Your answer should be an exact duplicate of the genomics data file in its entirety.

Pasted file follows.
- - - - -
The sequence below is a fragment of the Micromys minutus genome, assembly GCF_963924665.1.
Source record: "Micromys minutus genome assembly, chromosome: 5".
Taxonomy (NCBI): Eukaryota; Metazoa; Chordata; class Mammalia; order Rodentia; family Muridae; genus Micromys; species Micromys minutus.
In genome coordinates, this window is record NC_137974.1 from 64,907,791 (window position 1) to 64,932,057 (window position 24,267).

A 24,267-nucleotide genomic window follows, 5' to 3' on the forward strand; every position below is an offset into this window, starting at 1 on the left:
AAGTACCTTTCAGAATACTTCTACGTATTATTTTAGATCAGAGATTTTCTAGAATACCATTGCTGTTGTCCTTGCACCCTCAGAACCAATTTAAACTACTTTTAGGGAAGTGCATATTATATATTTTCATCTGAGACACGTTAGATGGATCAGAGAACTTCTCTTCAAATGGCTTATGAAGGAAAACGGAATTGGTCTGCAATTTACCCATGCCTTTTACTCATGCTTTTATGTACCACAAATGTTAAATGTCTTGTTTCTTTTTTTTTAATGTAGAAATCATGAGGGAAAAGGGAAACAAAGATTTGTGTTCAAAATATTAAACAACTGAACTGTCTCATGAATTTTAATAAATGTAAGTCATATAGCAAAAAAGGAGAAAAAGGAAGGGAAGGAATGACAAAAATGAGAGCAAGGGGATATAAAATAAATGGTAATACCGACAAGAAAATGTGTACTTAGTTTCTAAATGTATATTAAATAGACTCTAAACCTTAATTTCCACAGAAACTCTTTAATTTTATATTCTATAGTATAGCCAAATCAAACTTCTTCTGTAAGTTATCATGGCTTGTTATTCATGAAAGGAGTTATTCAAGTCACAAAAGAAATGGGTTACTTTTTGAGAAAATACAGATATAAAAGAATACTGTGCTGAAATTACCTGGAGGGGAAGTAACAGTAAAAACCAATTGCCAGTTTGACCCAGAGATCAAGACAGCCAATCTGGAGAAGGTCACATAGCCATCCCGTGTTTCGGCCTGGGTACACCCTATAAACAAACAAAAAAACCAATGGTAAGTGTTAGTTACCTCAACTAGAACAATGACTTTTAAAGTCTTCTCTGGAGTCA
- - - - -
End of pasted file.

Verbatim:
The sequence below is a fragment of the Micromys minutus genome, assembly GCF_963924665.1.
Source record: "Micromys minutus genome assembly, chromosome: 5".
Taxonomy (NCBI): Eukaryota; Metazoa; Chordata; class Mammalia; order Rodentia; family Muridae; genus Micromys; species Micromys minutus.
In genome coordinates, this window is record NC_137974.1 from 64,907,791 (window position 1) to 64,932,057 (window position 24,267).

A 24,267-nucleotide genomic window follows, 5' to 3' on the forward strand; every position below is an offset into this window, starting at 1 on the left:
AAGTACCTTTCAGAATACTTCTACGTATTATTTTAGATCAGAGATTTTCTAGAATACCATTGCTGTTGTCCTTGCACCCTCAGAACCAATTTAAACTACTTTTAGGGAAGTGCATATTATATATTTTCATCTGAGACACGTTAGATGGATCAGAGAACTTCTCTTCAAATGGCTTATGAAGGAAAACGGAATTGGTCTGCAATTTACCCATGCCTTTTACTCATGCTTTTATGTACCACAAATGTTAAATGTCTTGTTTCTTTTTTTTTAATGTAGAAATCATGAGGGAAAAGGGAAACAAAGATTTGTGTTCAAAATATTAAACAACTGAACTGTCTCATGAATTTTAATAAATGTAAGTCATATAGCAAAAAAGGAGAAAAAGGAAGGGAAGGAATGACAAAAATGAGAGCAAGGGGATATAAAATAAATGGTAATACCGACAAGAAAATGTGTACTTAGTTTCTAAATGTATATTAAATAGACTCTAAACCTTAATTTCCACAGAAACTCTTTAATTTTATATTCTATAGTATAGCCAAATCAAACTTCTTCTGTAAGTTATCATGGCTTGTTATTCATGAAAGGAGTTATTCAAGTCACAAAAGAAATGGGTTACTTTTTGAGAAAATACAGATATAAAAGAATACTGTGCTGAAATTACCTGGAGGGGAAGTAACAGTAAAAACCAATTGCCAGTTTGACCCAGAGATCAAGACAGCCAATCTGGAGAAGGTCACATAGCCATCCCGTGTTTCGGCCTGGGTACACCCTATAAACAAACAAAAAAACCAATGGTAAGTGTTAGTTACCTCAACTAGAACAATGACTTTTAAAGTCTTCTCTGGAGTCA